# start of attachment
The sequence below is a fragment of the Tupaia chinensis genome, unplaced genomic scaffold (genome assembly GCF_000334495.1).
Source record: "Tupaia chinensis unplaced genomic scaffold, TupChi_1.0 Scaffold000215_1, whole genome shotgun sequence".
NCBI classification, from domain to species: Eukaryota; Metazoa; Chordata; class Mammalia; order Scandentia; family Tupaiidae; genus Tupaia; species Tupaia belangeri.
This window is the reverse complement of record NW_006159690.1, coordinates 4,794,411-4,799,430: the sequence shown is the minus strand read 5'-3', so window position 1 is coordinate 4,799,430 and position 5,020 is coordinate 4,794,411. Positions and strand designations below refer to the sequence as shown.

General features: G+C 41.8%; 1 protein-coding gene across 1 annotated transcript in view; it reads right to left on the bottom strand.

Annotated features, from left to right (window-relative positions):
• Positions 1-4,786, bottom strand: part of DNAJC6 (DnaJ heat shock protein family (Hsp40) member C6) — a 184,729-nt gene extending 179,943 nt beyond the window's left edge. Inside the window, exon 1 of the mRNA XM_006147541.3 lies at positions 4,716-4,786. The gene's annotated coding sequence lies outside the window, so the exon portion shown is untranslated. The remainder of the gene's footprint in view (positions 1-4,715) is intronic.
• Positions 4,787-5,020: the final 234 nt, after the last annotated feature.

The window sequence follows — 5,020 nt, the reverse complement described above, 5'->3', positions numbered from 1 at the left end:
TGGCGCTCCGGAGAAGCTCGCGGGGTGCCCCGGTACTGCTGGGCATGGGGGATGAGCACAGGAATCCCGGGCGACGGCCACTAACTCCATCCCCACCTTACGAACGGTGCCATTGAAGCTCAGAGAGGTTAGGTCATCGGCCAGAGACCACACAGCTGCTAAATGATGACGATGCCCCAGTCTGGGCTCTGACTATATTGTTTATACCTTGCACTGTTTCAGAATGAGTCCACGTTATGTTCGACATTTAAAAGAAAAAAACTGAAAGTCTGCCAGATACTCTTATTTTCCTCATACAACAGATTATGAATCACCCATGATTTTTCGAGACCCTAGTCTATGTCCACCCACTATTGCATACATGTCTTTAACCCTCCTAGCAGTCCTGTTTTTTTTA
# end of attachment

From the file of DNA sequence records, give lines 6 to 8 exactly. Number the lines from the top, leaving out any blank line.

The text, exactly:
Annotated features, from left to right (window-relative positions):
• Positions 1-4,786, bottom strand: part of DNAJC6 (DnaJ heat shock protein family (Hsp40) member C6) — a 184,729-nt gene extending 179,943 nt beyond the window's left edge. Inside the window, exon 1 of the mRNA XM_006147541.3 lies at positions 4,716-4,786. The gene's annotated coding sequence lies outside the window, so the exon portion shown is untranslated. The remainder of the gene's footprint in view (positions 1-4,715) is intronic.
• Positions 4,787-5,020: the final 234 nt, after the last annotated feature.